The pandemic and the associated health- and travel-related uncertainties seem to be largely behind us. During the pandemic lockdown, household savings saw a significant increase. Today, while these savings are still better than pre-pandemic levels, inflation is quickly eating into them.
This depletion in savings is more pronounced for moderate- to low-income earners. The geo-political situation and its impact on the U.S. (war in Europe and the related price of gas, plus strained trade relations with China) means that inflation will take longer to control, and a recession may be the price we have to pay to quell it. I set this brief context to highlight the economic pain and anxiety that may lie ahead for many communities — including ours — and especially for the most vulnerable among us.
What can we do to help our residents? Keeping our tax levy flat is a start, and this year we have the unique opportunity to do that. Let me explain:
A 3% tax levy increase in 2023 would collect $1.1 million from you for the Oak Park village budget. However, this year we are already receiving a one-time break on our police and fire pension contributions: a break equal to $1.4 million (equivalent to a 4% levy increase). So a flat levy for 2023 already has this 4% increase baked into it.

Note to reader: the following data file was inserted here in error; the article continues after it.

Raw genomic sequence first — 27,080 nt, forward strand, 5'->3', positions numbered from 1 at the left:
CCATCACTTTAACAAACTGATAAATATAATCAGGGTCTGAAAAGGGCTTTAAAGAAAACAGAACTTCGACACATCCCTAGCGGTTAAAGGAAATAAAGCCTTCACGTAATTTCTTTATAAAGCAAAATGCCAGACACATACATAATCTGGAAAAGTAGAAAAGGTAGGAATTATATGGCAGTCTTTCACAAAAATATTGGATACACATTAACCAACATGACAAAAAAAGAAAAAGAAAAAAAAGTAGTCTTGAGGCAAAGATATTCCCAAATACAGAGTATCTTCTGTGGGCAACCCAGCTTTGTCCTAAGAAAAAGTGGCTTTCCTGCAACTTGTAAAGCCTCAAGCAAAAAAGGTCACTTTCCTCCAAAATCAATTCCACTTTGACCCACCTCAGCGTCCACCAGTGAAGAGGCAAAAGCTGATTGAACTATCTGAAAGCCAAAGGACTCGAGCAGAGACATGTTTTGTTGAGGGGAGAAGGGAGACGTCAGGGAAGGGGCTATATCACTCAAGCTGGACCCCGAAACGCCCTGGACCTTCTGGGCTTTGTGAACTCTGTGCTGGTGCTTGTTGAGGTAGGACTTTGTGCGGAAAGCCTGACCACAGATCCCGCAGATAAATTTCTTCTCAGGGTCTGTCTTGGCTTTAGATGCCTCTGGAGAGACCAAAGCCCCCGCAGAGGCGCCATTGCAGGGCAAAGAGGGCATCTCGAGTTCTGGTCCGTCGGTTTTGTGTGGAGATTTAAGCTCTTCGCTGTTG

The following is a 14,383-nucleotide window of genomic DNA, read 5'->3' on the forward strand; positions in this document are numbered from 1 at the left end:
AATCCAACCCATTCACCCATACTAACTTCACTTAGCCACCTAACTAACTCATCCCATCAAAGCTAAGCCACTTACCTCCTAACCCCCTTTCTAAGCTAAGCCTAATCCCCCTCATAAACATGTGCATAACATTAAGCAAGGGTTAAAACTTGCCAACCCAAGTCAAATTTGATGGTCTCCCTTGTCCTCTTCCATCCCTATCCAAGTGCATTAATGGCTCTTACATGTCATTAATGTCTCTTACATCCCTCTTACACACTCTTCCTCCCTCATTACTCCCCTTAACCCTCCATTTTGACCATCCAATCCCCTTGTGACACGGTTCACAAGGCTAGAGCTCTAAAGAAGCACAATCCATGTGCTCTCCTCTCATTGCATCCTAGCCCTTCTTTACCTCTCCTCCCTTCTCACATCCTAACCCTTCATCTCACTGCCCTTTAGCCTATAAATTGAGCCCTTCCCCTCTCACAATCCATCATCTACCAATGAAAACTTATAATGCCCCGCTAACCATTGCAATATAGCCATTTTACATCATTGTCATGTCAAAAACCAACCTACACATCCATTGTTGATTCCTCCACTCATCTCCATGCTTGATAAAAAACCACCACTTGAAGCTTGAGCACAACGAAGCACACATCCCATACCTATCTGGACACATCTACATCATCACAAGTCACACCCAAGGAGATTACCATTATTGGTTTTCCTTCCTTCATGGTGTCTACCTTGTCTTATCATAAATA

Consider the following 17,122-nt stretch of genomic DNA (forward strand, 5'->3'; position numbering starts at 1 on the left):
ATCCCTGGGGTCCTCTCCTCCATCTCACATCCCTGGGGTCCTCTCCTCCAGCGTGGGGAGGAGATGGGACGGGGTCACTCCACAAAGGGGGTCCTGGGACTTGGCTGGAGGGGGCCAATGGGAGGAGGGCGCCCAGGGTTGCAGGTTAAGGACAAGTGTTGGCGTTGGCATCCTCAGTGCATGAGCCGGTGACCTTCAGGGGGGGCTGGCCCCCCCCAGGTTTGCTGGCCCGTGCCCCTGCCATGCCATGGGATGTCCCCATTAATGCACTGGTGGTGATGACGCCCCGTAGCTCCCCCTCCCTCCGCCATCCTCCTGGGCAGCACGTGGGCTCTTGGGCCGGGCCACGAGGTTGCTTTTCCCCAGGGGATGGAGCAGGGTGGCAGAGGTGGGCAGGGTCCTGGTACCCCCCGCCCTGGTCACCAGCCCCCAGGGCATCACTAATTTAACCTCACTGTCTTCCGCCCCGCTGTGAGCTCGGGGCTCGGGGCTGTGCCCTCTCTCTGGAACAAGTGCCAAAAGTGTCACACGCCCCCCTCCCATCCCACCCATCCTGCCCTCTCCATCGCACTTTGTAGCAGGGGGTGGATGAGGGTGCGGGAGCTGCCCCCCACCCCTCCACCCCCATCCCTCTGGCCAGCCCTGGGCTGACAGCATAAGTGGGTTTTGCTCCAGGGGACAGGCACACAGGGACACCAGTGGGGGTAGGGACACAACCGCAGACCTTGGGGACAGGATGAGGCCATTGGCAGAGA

Over and above that, we still have unallocated ARPA dollars ($19 million) that can cover eligible community investments. We also have general fund balance/budget reserves more than double the current recommended maximum. (The current recommendation is 10-20% of annual operating expenditure [i.e. $6.5 million to $13 million] and our current actual reserves are sitting at $30 million.)
I believe it’s a good thing that we keep these excess reserves, considering the economic outlook; it gives us additional funds to draw upon if it were to become necessary.
Together, these factors give us ample opportunity to keep the tax levy flat for our residents without impacting key village services. Keeping the levy flat this year also allows us to start next year with a lower tax base.
While providing relief to our residents, we need to acknowledge the fact that inflation impacts the village budget just as much as it does us as individuals. Prices are rising and yet it has never been more important for Oak Park to make judicious and sustained investments in safety, health, and equitable and sustainable development. A flat levy this year does not preclude us from doing this.
Keep in mind that the village board controls only 15% of the total spending of our village and the board’s efforts to provide tax relief to residents can only go so far. However, if all our taxing bodies approach our respective 2023 budgets with a similar mindset, we can provide significant economic relief to our residents not just in 2023, but also over time.
Together, we can make Oak Park more affordable. Together, we can counter the pain and anxiety resulting from the economic uncertainty that looms large. I urge all our elected officials and staff to consider this as we go through our respective budget cycles.
Ravi Parakkat is an Oak Park village trustee.